This week, Colombians shocked the world by narrowly rejecting a peace accord with FARC, a deal that was four years in the making.

While President Juan Manuel Santos, who received the Nobel Peace Prize on Friday for his efforts to end the conflict, accepted the vote, he vowed to continue to seek peace with the rebel group despite the ceasefire ending at the end of the month.

In a special interview, former presidential contender and FARC captive Ingrid Betancourt weighs in on why there was so much opposition to the peace accords.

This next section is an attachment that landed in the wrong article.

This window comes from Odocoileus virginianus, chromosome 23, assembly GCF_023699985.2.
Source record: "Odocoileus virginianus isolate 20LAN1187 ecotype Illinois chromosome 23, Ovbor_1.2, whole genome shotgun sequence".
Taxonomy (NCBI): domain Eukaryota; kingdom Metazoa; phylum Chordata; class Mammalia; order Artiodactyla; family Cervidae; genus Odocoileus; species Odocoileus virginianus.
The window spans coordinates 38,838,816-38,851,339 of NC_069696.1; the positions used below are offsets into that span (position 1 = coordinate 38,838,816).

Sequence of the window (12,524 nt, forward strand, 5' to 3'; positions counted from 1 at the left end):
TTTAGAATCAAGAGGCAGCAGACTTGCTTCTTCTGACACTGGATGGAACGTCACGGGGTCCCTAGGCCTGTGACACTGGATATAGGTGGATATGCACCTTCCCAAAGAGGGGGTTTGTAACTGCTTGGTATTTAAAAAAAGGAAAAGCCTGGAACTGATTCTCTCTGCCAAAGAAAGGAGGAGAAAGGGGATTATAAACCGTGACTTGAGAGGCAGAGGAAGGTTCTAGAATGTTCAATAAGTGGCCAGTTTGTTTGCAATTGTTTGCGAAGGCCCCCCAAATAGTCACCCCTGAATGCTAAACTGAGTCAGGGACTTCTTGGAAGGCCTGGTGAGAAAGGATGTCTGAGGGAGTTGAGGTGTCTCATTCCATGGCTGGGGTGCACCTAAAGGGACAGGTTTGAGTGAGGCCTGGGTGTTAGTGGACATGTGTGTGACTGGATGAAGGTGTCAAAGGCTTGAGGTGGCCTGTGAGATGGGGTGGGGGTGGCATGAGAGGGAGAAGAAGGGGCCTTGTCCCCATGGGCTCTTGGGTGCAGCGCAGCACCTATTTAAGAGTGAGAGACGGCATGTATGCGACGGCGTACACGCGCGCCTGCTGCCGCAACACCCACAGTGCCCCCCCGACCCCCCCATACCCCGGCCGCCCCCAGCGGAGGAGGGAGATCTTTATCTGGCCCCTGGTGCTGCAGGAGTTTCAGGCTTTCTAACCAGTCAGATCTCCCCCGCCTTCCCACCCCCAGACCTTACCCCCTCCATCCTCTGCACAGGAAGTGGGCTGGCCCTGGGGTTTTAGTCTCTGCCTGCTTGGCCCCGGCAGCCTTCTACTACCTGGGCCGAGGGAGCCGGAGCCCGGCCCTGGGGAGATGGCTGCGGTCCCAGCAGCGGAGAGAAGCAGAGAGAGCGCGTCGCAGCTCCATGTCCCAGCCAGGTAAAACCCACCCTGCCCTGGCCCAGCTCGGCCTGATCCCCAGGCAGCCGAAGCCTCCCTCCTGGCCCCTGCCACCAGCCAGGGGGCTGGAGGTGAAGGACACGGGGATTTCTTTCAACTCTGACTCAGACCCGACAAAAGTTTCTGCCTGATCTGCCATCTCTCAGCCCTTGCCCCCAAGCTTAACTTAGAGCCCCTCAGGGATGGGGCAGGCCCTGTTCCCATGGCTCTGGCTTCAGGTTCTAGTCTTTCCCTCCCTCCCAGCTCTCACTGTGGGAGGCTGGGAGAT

"When you see a map of the regions that voted 'yes', you see those are the regions that are really suffering from the war," Betancourt says. "So what it tells us is that for people who haven't been affected by the war, the issue of the referendum was abstract."

Editor's note: This interview was recorded prior to Colombian President Juan Manuel Santos being awarded the Nobel Peace Prize. 

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Source: Al Jazeera News